“Here’s one of the biggest steps forward for the Midwest, really the whole nation,” Mr. Daniels, a Republican, told reporters last week. “I don’t think it should be held up without a good scientific reason, and none has been provided.”
According to documents on BP’s Web site, the new permit allows the refinery to discharge 1,584 pounds of ammonia, an increase of 54 percent over the current level, into the lake each day. Also allowed is discharge of up to 4,925 pounds of suspended solids into the lake each day, an increase of 35 percent. .
Scott Dean, a spokesman for BP, said that the Indiana permit’s requirements were stricter than federal requirements, and that BP expected to operate well within those limits.
“We followed the regulatory process to the letter and did everything by the book,” Mr. Dean said.
The protests against the permit have been loudest from Chicago, Indiana’s urban neighbor to the northwest, where Mayor Richard M. Daley has been striving to create a green image for the city and its 30 miles of lakeshore. A committee of the Chicago City Council is scheduled to discuss the matter on Thursday.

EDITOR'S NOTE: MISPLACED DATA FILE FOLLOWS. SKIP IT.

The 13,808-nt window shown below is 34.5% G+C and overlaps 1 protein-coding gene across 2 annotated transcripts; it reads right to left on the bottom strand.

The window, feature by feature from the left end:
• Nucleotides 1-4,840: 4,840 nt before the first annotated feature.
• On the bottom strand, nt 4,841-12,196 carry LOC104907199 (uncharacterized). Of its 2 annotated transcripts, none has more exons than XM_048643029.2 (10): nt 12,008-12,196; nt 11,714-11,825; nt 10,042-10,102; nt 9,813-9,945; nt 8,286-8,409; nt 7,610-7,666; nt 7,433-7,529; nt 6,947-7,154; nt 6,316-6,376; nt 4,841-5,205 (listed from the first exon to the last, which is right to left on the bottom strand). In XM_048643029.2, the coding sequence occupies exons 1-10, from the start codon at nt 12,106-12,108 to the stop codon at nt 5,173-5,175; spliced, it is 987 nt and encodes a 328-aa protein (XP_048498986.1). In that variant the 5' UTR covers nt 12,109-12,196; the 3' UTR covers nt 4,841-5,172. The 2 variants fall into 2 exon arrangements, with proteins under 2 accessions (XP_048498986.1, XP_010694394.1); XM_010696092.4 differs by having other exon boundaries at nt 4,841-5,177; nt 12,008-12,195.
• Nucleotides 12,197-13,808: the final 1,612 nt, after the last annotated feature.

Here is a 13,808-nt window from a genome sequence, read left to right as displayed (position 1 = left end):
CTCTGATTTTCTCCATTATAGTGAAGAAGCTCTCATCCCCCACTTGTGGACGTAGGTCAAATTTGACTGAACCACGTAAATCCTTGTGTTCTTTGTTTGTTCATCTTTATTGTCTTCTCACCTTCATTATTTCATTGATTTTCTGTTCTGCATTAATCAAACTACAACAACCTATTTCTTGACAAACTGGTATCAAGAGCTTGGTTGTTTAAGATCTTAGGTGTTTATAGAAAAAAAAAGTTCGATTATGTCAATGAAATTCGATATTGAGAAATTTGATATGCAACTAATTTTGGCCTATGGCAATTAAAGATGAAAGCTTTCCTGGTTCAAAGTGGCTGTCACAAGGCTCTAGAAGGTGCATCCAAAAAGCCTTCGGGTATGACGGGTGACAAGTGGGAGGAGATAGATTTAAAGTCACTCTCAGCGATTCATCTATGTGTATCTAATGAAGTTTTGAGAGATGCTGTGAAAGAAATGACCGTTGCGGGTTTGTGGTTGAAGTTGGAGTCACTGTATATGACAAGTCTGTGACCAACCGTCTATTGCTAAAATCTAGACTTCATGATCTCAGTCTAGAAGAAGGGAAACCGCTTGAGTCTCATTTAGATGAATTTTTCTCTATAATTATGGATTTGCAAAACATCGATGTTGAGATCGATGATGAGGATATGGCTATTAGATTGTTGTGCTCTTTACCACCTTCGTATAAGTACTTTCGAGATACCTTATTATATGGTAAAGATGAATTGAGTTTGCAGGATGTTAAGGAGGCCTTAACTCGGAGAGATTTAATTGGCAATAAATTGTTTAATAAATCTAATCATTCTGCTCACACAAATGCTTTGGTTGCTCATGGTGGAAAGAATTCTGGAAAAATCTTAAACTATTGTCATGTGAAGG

The Illinois governor, Rod R. Blagojevich, a Democrat, has threatened legal action to stop the additional discharge of pollutants.
The permit is part of BP’s plan to expand and modernize the Whiting refinery, which was built in 1889 by the Standard Oil Company and which now processes 405,000 barrels of crude oil each day. About 1,700 people work at the facility, and BP has an annual payroll of about $100 million in Indiana. The expansion is set for completion in 2011.
BP documents said the company would also spend $150 million to improve its wastewater treatment plant in Whiting, from which it discharges about 20 million gallons of treated wastewater a day, including the ammonia and suspended solids addressed by the permit, into Lake Michigan.